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Your Health: Botox helps MS patients
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Multiple sclerosis is an autoimmune disease that affects the brain and spinal cord which affects more than 400,000 Americans.
Kristen M. Longo
Public Relations Specialist
LIJ Health System
(516) 465 -2607
The disease is caused by damage to the protective covering that surrounds nerve cells, called the myelin sheath. When these nerve cells are damaged it causes nerve signals to slow down or stop completely. The nerve damage is usually caused by inflammation that occurs when the body's own immune cells attack the nervous system occurring in any area of the spinal cord, brain and optic nerve.
So far the cause of this disease is unknown, but commonly it is thought to happen because of either a virus or gene defect. People who have a family history of MS or live in an area where MS is more common might be more likely to develop this disease.
Many people, including those with Multiple Sclerosis, find that their bladder becomes troublesome at some point in their lives. The bladder has complex nerve controls which are easily disrupted. This can lead to an overactive or "unstable" bladder, which needs emptying very often and in a hurry. If a toilet is not reached in time, urge incontinence can result.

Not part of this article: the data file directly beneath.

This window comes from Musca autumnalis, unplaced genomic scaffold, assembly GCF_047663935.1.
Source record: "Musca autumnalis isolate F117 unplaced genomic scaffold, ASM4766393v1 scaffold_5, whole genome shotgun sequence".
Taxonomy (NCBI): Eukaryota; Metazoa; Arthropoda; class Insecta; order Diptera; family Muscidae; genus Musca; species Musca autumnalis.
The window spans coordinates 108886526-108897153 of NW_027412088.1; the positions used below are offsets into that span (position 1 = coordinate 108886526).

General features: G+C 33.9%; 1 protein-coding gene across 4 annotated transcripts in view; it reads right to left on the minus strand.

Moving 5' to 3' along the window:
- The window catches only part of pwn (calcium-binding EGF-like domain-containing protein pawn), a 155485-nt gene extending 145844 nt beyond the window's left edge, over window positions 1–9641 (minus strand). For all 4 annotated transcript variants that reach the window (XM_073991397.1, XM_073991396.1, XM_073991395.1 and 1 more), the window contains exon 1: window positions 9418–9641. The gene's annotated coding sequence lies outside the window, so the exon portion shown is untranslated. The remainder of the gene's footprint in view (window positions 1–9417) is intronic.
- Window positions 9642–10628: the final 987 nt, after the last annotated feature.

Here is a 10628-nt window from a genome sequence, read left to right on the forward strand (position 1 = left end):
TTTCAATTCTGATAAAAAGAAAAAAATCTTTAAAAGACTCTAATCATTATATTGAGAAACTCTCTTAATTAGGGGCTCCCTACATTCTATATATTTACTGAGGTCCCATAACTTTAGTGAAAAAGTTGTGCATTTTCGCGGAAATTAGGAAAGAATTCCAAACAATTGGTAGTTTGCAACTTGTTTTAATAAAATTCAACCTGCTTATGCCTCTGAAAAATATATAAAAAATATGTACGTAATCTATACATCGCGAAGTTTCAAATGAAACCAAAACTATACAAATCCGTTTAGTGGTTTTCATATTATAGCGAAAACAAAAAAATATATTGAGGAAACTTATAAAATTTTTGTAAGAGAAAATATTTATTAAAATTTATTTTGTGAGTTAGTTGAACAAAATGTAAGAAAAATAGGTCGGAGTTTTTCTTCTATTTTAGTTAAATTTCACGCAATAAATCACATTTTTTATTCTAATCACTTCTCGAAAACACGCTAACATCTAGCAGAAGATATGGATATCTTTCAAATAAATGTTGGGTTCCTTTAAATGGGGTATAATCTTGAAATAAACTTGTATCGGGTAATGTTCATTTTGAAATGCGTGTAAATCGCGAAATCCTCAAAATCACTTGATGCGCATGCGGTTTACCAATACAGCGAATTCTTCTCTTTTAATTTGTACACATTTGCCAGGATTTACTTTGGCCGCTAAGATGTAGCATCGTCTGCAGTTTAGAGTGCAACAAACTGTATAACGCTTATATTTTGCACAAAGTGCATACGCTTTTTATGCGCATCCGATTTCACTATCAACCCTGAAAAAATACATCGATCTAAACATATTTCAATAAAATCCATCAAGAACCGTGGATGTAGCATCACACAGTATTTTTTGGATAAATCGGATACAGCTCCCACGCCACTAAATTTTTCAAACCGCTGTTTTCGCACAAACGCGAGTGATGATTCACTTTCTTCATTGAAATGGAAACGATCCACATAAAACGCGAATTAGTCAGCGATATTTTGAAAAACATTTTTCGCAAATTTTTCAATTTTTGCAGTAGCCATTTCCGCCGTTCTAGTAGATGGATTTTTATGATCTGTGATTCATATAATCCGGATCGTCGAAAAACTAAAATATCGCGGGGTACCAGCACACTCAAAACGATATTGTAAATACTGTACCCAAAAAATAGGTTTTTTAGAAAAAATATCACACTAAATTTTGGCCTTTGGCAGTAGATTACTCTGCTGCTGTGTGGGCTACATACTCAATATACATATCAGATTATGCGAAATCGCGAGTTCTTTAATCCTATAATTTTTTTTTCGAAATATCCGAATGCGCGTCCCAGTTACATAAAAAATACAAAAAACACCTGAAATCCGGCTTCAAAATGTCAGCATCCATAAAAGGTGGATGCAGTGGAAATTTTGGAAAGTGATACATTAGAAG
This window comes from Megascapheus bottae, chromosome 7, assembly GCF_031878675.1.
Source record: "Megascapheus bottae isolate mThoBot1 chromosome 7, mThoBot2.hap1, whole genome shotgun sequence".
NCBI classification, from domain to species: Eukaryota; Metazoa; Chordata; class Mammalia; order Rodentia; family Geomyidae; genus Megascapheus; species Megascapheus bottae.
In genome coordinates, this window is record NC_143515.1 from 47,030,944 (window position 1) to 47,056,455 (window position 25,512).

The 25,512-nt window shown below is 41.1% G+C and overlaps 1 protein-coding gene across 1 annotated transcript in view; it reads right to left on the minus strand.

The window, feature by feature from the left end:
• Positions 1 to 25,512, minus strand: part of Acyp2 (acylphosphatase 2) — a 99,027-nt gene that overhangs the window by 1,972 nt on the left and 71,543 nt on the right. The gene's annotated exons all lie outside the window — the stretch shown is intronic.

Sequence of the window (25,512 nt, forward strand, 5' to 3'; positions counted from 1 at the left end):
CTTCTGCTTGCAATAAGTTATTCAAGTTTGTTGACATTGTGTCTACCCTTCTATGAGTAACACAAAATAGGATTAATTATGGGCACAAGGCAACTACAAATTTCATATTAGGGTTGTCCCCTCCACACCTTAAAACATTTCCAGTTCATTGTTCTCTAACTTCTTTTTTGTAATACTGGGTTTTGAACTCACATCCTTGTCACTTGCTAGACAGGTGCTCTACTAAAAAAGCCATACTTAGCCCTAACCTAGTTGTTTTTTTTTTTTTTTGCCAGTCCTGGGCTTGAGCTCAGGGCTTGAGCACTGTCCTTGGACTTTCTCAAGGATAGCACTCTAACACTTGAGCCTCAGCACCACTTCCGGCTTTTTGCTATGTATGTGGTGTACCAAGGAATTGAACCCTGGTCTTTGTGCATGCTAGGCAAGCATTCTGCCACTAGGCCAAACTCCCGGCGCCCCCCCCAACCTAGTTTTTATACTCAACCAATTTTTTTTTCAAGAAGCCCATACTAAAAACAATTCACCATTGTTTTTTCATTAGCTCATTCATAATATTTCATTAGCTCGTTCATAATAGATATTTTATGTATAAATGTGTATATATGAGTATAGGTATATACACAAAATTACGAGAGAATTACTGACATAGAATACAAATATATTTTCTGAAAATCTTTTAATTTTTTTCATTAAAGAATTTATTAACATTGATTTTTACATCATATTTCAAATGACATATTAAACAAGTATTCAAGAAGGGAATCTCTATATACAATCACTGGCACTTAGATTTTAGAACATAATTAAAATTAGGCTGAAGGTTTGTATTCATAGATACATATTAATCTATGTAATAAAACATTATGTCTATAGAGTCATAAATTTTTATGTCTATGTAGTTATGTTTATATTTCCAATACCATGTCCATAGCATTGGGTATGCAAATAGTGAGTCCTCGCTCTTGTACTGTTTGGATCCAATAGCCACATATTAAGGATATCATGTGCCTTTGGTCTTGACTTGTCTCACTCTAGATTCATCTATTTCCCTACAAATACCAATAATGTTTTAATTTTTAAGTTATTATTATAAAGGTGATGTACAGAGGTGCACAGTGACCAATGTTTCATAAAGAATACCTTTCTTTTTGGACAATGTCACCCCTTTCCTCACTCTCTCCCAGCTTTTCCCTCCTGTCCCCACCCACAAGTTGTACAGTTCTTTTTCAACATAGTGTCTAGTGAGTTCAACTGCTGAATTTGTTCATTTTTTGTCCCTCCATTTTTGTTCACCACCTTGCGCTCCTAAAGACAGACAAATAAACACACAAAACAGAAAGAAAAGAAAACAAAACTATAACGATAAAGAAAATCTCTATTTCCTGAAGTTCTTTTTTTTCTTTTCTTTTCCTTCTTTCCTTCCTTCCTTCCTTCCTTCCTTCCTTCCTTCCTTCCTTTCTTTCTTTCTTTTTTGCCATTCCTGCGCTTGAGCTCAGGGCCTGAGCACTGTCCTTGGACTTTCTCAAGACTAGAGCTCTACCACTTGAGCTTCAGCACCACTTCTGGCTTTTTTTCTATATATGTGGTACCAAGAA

Alternatively, nerve damage can mean that the bladder does not empty properly, leading to overflow incontinence and other possible bladder problems or a bladder which fluctuates between the two patterns. Current management of this condition includes medications to relax the bladder and use of a catheter to regularly empty the bladder.
The U.S. Food and Drug Administration approved Botox injection to treat urinary incontinence in people with neurologic conditions such as spinal cord injury and multiple sclerosis who have over activity of the bladder. The treatment consists of Botox being injected into the bladder resulting in relaxation of the bladder, an increase in its storage capacity and a decrease in urinary incontinence.
Injection of the bladder with Botox is performed using cystoscopy, a procedure that allows a doctor to visualize the interior of the bladder. The duration of the effect of Botox on urinary incontinence in patients with bladder over activity associated with a neurologic condition is up to 10 months.
The effectiveness of Botox to treat this type of incontinence was demonstrated in two clinical studies involving 691 patients. The patients had urinary incontinence resulting from spinal cord injury or multiple sclerosis. Both studies showed statistically significant decreases in the weekly frequency of incontinence episodes in the Botox group compared with placebo.
The most common adverse reactions observed following injection of Botox into the bladder were urinary tract infection and urinary retention. Those who develop urinary retention after Botox treatment may require self-catheterization to empty the bladder.